This is the way it works out in any league from one year to the next, as the Central Division was dominant over the East as recently as 2013-14. As tough as playing in the East Division is, there's an opportunity for the Raiders to take advantage of Central Division matchups to pick up points. However, the standings don't have any impact on the game once the puck is dropped, and the Raiders need to find a way to play at a high level no matter the opponent.

Prince Albert played some of its best hockey of the season on the weekend against Swift Current and Moose Jaw, but had a bit of a letdown against Kootenay on Wednesday. This weekend, the Raiders will need to come out quick against Calgary and Edmonton.

Shorthanded threat

After Kelly’s shorthanded goal in Kootenay on Wednesday night, the Raiders are now tied for seventh in the WHL with four goals on the penalty kill so far.

The penalty kill has been a curious case this year, as the Raiders have the league’s number one kill rate at home (88.2 per cebt) and the #17 rate on the road (71.8 per cent). The shorthanded goals are evenly split with two at home and two away.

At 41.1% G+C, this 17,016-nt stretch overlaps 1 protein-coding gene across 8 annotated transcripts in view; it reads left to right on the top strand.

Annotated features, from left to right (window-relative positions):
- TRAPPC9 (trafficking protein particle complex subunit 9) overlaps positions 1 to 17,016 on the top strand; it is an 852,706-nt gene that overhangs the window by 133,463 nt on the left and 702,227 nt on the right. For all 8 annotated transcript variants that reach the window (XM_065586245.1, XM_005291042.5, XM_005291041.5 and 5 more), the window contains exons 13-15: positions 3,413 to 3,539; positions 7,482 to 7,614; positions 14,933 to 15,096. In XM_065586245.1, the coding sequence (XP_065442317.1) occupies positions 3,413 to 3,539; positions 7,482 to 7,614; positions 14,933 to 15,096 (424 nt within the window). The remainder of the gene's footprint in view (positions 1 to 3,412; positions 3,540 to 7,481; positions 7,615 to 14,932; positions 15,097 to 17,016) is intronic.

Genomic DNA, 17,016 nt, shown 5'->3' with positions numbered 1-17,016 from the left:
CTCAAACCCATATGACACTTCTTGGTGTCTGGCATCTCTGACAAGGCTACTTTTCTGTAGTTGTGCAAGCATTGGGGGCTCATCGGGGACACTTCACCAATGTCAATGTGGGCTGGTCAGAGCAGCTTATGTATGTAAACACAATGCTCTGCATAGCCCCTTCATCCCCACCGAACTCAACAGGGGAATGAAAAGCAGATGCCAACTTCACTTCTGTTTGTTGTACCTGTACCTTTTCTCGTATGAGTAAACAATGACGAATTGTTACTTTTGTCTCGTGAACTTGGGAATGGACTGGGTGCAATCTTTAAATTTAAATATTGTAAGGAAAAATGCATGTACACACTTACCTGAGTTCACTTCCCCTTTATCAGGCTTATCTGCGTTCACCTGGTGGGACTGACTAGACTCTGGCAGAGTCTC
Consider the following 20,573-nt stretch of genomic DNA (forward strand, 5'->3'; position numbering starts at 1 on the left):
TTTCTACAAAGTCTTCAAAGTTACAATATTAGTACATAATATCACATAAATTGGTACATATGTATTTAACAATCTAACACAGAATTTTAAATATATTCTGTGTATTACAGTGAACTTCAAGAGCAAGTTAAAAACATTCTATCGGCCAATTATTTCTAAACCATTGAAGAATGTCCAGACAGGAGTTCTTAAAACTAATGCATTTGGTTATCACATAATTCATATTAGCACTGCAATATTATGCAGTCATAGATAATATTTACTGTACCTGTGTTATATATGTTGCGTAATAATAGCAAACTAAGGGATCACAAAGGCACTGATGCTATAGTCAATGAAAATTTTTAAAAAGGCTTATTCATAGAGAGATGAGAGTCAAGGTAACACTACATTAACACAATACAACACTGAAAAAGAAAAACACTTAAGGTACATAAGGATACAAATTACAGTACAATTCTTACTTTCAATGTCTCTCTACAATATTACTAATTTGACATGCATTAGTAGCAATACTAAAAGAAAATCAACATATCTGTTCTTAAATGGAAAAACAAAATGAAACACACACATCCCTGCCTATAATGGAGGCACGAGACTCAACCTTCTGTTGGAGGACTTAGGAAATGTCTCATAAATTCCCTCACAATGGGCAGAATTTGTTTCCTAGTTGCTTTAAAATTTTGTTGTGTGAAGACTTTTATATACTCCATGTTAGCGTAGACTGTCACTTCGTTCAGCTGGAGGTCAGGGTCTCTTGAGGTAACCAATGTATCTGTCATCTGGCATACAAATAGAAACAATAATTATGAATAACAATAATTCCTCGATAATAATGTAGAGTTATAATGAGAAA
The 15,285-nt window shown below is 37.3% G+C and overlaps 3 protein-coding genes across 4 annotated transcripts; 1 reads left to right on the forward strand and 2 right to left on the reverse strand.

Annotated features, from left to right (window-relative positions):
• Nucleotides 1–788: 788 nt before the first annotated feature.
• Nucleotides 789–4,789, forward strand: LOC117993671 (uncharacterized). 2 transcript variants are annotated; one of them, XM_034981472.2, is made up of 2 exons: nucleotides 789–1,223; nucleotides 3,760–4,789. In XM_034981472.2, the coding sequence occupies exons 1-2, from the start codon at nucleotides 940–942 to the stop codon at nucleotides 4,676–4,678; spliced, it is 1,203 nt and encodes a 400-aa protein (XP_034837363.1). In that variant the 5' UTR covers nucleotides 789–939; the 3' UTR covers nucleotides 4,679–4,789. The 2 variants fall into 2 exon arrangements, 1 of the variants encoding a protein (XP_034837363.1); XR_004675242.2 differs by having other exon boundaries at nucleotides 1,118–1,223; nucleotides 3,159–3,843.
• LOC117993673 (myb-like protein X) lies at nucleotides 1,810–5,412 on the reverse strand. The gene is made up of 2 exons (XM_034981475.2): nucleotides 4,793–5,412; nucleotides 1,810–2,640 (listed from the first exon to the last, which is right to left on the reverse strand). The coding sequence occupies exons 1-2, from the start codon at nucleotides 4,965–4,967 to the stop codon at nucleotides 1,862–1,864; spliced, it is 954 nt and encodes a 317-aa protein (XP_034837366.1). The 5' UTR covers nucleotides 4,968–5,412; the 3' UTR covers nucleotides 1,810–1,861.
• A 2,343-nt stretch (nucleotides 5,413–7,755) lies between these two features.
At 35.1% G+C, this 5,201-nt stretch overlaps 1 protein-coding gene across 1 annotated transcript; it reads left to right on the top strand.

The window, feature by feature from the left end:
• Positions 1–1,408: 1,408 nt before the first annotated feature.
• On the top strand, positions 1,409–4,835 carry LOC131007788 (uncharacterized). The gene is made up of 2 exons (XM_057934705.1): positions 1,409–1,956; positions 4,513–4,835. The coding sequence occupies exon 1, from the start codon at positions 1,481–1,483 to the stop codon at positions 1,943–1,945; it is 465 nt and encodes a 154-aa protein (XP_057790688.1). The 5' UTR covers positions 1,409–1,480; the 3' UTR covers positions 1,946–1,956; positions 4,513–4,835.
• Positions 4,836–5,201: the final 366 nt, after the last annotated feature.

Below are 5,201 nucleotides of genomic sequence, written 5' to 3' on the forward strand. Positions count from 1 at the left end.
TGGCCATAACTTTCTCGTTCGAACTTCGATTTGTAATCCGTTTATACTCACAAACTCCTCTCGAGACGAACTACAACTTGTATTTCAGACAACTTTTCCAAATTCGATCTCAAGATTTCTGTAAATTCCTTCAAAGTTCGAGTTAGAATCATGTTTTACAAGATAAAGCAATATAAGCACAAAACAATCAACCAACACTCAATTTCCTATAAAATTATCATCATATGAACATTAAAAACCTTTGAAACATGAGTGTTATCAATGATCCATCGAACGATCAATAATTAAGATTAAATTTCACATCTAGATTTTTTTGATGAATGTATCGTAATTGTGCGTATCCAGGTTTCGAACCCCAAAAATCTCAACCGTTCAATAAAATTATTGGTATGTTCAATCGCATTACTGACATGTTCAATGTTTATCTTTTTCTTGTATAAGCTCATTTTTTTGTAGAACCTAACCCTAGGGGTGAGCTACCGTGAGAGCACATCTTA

The ability to score on the kill is a huge asset on the road where the shorthanded unit has been struggling, as it creates a threat that the opponent needs to respect.

Movember battle

Ten Raiders joined in on a fundraising campaign this month, earning money for men’s health issues by growing moustaches for Movember. The group set a goal to raise at least $4,000, and as of Thursday, had raised $4,751, a job very well done by the players.

Additionally, there is a lot of pride on the line as we’ve launched a fan vote on twitter to establish who is the fans’ choice for best moustache this year. You can cast your vote on my Twitter timeline below.


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On Twitter: @Trevor_Redden